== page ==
(And, frankly, a lot of this world still reads to me as a horrible dystopia. Wastelands full of semi-feral tribes living Hobbesian lives. City people forced into straitjacket lives because their clan only can do three careers. Plus late capitalism in all its splendor and horrors, almost the same as in our world.)

But worlds don't need to be perfect, or wonderful, or even tolerable: they need to be interesting places where stories can happen. And Finder has that in spades.

Dream Sequence is the first book collected in the second omnibus, The Finder Library, Vol. 2. I read the first omnibus all in a rush, but I think I'm going to take these stories one-by-one.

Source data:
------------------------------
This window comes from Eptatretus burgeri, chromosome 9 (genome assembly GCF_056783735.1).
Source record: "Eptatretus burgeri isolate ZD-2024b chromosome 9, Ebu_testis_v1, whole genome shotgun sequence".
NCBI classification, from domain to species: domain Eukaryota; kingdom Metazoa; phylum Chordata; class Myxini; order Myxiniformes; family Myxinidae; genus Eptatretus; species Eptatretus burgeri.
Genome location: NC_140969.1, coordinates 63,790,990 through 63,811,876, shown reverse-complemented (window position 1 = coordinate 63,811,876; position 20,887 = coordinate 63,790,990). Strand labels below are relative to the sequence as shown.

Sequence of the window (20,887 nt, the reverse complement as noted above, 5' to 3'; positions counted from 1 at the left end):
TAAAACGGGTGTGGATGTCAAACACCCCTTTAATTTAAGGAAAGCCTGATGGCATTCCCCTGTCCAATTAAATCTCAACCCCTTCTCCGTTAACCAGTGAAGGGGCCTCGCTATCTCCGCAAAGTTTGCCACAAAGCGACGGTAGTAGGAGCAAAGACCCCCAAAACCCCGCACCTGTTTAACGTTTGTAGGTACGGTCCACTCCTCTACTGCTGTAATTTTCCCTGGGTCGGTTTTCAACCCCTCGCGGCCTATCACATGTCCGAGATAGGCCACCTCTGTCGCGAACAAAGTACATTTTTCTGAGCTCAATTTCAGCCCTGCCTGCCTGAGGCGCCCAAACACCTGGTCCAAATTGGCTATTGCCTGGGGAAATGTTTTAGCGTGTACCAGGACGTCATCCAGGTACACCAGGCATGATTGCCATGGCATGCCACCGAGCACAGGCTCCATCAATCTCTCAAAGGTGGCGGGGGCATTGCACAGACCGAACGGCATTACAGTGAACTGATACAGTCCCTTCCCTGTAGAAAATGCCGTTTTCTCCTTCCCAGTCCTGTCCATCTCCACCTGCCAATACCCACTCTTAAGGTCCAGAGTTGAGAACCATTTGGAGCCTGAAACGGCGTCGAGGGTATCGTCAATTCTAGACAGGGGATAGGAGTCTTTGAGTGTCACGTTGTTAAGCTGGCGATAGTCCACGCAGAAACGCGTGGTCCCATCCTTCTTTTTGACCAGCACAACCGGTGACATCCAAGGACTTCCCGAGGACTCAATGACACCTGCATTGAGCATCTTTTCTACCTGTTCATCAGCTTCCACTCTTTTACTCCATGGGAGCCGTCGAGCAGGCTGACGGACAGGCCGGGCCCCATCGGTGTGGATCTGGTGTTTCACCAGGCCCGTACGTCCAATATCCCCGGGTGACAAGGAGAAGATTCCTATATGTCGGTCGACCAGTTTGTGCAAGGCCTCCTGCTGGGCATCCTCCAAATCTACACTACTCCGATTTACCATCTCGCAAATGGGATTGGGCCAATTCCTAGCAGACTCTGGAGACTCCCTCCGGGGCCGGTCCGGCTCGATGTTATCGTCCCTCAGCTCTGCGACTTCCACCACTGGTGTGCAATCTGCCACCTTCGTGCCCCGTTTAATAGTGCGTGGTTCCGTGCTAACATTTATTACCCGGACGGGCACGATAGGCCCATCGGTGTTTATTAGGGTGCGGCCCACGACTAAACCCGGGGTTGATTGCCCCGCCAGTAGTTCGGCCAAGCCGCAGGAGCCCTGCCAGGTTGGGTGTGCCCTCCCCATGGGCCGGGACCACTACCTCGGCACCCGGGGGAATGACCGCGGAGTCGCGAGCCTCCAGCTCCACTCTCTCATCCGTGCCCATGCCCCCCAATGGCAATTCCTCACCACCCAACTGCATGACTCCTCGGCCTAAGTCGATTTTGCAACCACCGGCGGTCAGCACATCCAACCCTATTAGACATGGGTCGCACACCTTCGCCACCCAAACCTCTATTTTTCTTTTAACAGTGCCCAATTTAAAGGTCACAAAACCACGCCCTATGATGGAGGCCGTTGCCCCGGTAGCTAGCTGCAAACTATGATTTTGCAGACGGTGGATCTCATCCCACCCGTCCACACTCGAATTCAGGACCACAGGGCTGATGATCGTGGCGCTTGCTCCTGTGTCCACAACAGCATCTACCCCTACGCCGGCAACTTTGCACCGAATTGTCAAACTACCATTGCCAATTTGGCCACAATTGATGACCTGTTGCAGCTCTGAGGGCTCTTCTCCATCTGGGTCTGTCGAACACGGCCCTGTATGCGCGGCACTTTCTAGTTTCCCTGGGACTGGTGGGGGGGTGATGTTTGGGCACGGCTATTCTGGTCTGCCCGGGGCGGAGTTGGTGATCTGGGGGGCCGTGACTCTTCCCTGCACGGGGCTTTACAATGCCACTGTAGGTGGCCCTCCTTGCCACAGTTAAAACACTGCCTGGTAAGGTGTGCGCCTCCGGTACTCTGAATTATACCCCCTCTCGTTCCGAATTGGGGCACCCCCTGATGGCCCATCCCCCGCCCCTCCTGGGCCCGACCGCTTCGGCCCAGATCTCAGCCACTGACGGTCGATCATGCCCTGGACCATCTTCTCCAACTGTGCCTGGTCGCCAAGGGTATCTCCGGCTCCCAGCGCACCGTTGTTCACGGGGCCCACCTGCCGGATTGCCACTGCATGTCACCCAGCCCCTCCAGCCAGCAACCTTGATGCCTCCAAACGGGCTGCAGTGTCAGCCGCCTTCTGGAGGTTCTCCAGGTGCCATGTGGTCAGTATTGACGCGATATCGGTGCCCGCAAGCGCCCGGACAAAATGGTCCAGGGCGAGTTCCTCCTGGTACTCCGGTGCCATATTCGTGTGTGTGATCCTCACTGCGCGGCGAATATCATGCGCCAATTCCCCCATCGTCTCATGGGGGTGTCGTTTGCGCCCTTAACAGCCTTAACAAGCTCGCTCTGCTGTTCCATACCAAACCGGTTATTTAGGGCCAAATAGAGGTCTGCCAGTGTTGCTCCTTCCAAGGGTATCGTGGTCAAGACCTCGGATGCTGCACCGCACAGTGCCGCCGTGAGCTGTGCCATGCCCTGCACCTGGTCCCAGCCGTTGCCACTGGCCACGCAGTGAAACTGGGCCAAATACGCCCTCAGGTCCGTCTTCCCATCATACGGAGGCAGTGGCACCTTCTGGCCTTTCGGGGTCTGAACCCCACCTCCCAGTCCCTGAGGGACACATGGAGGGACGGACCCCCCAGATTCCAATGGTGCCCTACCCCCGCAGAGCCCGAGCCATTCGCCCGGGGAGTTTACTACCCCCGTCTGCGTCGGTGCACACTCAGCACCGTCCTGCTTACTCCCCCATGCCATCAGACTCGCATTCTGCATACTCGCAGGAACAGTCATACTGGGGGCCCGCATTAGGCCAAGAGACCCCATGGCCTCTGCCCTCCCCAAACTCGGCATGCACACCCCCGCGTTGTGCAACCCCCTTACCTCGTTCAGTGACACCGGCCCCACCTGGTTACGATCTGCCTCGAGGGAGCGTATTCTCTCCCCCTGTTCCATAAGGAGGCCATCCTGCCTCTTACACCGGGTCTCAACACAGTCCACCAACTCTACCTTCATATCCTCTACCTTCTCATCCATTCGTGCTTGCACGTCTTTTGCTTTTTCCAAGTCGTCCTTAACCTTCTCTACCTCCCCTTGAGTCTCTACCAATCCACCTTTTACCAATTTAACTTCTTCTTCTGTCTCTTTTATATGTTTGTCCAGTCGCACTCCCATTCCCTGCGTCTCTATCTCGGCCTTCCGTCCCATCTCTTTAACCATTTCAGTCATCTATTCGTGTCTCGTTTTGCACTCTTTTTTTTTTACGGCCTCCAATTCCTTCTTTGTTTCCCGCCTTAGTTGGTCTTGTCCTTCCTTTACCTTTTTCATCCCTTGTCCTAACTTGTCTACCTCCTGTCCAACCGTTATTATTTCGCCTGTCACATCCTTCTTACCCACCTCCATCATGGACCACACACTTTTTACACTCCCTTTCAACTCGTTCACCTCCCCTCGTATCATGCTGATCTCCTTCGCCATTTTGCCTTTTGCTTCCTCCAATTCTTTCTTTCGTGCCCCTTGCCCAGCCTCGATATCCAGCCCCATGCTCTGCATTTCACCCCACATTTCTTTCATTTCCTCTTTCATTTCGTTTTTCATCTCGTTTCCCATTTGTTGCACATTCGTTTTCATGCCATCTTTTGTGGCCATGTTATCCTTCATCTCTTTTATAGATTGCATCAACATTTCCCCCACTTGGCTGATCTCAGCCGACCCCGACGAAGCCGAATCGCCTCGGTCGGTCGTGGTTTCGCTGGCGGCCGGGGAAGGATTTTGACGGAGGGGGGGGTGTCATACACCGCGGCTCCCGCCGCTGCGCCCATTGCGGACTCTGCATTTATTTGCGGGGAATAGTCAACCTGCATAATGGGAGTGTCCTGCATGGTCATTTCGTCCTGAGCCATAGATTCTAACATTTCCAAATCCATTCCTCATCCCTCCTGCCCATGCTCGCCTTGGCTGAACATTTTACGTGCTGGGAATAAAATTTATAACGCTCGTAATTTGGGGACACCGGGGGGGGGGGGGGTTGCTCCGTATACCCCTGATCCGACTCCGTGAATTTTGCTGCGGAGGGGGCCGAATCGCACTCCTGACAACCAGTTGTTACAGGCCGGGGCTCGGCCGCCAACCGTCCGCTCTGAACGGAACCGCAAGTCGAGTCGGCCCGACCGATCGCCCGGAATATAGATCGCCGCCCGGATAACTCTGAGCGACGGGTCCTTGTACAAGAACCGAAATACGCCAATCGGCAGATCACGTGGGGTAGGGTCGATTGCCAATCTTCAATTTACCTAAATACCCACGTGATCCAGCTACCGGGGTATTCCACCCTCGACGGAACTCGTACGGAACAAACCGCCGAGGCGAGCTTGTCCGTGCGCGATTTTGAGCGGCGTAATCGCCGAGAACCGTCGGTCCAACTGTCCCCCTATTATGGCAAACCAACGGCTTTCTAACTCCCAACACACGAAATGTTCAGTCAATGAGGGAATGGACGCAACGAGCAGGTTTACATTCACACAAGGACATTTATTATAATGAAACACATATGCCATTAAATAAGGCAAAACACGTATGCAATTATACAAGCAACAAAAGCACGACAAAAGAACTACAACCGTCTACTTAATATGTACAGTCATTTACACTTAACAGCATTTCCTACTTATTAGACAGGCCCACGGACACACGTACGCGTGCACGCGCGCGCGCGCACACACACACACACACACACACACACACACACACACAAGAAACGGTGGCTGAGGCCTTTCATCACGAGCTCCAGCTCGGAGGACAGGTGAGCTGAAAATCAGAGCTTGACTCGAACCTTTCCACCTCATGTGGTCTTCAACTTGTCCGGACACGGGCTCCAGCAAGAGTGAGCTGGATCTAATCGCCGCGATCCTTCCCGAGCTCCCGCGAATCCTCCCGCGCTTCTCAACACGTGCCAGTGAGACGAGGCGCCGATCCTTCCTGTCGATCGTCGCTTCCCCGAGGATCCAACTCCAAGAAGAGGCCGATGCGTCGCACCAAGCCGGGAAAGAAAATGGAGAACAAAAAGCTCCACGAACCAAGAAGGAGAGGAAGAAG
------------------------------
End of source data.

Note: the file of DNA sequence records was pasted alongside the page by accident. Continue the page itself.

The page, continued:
The main character is Magri White, a tormented young genius who creates and maintains the VR realm Elsewhere in his head. Finder has a theory of mind that draws as much on '50s psionics as on '80s cyberpunk, so White was driven into this world by the weight of hearing everyone else's unpleasant mental chatter as a child - specifically chatter about him, and particularly negative chatter, so it's not entirely clear if this was real or his self-loathing assumptions - all of the time. McNeil presents this all in a SFnal context, and her characters have extensive brain augmentation and computer-connection available, so this is all "real" on some level: maybe psychological, maybe actual brain-to-brain communication. The people of this particular domed city - I think it's still Anvar, the site of most of the series to date - are often extensively brain-jacked, for both work and entertainment.